Critical Studies of a Tech Stack: A Technological Network Perspective

The growing interest in laboratory studies in Digital Humanities (Pawlicka-Deger and Thomson, Forthcoming) has a great potential to unlock the complex dimensions of digital research production entangled with infrastructure, management, and administration. There is still however a lack of discussion about a laboratory culture, i.e., an environment with its social and philosophical dimensions that shape the way research is produced with the design and implementation of technologies. So far, Digital Humanities (DH) scholars have attended to technologies in the context of their development (Peirson, Damerow and Laubichler 2016) and application (Bradley 2019). This instrumentally inclined perspective foregrounds some aspects of laboratory’s activities but at the same time conceives the technological layer as a crucial part of constructing a laboratory environment politically and economically engaged with university IT departments, the global IT industry, and open-source communities. Critical studies of a tech stack – technologies a lab uses to build and manage projects – can reveal how the range and selection of technologies inform a lab culture (Ciula and Smithies, Forthcoming).

The goal of my forthcoming work co-authored with members of King’s Digital Lab (KDL) is therefore to offer a contribution towards an understanding of the role of technologies in informing and shaping a lab culture. It aims to conceptualise and investigate a tech stack as a relational network of actors (universities, for-profit companies, non-profit organisations, communities, and individuals, e.g., research software engineers) engaged in mutual relationships and tensions – concerning open vs closed systems, the domination of corporate platforms, and local institutional policy. This in turn influences labs’ organisational decisions and socio-cultural settings. We intend to decode the complex relational assemblage of technologies, organisations, and cultures. In doing so, it aims to show how this network of associations configures the life and identity of digital humanities labs compromising across technological pragmatism – informed by stability and sustainability – and – ethos – driven by open and independent values.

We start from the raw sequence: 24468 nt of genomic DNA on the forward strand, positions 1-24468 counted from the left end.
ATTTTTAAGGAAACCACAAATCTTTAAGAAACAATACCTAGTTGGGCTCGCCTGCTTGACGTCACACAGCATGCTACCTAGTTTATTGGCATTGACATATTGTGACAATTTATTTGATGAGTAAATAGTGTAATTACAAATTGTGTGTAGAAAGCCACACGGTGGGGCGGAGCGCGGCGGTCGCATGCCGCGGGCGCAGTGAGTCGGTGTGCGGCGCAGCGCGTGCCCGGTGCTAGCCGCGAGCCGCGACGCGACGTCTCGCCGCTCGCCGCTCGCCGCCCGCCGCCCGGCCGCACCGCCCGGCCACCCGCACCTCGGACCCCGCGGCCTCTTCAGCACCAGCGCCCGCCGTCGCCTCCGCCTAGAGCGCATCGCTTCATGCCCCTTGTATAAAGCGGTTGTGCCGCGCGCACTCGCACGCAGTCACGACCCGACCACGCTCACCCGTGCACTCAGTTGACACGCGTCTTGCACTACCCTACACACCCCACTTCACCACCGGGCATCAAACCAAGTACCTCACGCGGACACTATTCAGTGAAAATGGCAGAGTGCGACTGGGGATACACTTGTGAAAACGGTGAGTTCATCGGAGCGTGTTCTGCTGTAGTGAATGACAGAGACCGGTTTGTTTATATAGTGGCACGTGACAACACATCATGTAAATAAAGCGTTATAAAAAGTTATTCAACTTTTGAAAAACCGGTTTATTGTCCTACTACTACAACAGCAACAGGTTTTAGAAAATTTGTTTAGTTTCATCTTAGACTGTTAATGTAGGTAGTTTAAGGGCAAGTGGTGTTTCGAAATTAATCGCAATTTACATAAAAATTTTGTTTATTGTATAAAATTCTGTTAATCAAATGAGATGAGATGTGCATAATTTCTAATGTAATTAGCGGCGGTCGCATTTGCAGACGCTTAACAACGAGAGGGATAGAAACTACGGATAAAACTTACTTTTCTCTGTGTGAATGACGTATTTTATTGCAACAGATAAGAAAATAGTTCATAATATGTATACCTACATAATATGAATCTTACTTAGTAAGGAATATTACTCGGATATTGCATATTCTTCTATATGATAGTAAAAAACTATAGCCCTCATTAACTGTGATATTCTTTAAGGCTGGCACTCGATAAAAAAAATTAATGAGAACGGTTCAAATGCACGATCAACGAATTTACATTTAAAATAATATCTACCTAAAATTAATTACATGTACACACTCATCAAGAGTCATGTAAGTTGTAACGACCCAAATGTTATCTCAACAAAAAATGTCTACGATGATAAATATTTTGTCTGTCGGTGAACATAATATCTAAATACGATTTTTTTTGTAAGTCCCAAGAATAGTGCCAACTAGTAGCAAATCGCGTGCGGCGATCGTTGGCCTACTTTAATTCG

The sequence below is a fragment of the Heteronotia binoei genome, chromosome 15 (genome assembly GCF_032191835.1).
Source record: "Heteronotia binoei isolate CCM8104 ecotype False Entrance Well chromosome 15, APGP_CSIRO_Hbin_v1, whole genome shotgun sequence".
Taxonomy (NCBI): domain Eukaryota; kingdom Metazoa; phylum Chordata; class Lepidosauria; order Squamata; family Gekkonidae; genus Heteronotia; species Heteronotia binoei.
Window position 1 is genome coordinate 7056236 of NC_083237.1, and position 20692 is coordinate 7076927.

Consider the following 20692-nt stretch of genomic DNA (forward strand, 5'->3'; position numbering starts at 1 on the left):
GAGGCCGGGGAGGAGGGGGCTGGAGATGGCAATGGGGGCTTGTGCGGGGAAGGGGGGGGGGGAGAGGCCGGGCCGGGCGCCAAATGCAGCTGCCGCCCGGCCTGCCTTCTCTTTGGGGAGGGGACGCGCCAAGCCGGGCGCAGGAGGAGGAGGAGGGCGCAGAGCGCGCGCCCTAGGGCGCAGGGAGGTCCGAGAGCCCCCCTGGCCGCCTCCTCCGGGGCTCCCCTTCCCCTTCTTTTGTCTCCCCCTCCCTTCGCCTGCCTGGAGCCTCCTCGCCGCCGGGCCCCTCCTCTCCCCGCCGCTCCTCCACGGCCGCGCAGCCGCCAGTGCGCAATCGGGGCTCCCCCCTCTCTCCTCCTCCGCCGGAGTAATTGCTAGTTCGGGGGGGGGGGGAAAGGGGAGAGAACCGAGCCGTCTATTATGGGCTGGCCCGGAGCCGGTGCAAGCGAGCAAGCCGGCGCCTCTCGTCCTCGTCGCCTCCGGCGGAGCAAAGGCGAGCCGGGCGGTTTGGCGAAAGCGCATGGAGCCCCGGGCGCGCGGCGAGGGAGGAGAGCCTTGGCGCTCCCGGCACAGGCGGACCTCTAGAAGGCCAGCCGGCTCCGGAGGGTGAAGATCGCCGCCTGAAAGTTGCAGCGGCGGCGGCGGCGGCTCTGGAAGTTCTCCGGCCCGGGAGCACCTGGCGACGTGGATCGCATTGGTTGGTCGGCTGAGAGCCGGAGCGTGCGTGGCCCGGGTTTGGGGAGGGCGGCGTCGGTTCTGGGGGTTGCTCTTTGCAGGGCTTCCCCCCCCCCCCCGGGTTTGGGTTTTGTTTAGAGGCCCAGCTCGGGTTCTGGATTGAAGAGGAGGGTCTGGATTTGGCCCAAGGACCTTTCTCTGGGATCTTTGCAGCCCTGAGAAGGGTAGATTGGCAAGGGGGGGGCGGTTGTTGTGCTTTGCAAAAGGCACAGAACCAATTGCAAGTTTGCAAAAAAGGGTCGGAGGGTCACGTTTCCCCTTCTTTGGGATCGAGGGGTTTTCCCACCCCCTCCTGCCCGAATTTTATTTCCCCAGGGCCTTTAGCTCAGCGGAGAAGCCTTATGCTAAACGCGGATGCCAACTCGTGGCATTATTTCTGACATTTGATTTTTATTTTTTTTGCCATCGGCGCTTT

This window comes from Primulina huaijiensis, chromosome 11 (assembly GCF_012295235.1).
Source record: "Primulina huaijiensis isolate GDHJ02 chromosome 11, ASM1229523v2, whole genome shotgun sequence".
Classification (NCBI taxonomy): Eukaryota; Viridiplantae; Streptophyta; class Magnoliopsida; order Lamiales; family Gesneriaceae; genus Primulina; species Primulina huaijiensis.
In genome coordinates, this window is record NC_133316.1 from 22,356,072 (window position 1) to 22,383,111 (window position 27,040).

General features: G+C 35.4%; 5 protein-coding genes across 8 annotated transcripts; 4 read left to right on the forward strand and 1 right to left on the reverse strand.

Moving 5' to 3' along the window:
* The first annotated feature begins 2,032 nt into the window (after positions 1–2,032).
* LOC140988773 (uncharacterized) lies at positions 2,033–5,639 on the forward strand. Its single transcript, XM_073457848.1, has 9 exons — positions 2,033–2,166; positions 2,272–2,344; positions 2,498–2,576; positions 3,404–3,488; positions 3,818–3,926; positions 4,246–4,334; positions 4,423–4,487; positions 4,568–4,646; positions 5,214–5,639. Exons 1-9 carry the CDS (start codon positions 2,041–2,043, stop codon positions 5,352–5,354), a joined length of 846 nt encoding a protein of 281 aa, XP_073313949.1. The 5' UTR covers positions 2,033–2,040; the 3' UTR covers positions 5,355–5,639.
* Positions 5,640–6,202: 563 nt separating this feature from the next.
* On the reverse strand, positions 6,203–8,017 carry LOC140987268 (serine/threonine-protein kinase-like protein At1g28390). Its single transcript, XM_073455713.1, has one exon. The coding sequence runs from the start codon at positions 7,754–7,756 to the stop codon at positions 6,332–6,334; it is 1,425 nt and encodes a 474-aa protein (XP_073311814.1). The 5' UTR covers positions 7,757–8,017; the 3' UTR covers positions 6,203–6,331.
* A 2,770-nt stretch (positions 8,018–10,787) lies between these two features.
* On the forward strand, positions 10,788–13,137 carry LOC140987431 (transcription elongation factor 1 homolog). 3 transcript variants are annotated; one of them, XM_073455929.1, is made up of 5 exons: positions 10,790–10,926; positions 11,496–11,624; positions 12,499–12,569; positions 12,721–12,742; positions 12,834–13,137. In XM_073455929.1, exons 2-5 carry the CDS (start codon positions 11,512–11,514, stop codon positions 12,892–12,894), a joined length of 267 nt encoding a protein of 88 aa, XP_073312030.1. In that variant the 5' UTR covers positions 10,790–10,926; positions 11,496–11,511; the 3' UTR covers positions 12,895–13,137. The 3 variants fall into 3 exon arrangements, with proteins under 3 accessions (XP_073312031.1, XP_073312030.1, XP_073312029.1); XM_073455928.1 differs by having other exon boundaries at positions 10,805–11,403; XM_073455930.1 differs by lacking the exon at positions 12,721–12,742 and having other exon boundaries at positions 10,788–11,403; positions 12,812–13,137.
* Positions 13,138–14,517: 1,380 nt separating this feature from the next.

The analysis will be empirically grounded in a case study of King’s Digital Lab,a lab comprising Research Software Engineers who work on technical research solutions for digital research in the humanities and social sciences. The lab extensively collaborates with internal and external partners across disciplines, institutions, and sectors to deliver solid and sustainable digital products seen as “moving targets” resulting from the coordination of “many moving parts, differing opinions and priorities” (Jakeman 2020). The lab, immersed in a technological environment and informed by the philosophy of transparency and sustainability (KDL 2021), serves as a relevant case study to propose a model of analysis of the conditions and consequences of the interconnections across infrastructures, organisational layers, and cultures, and showcase its findings on empirical data.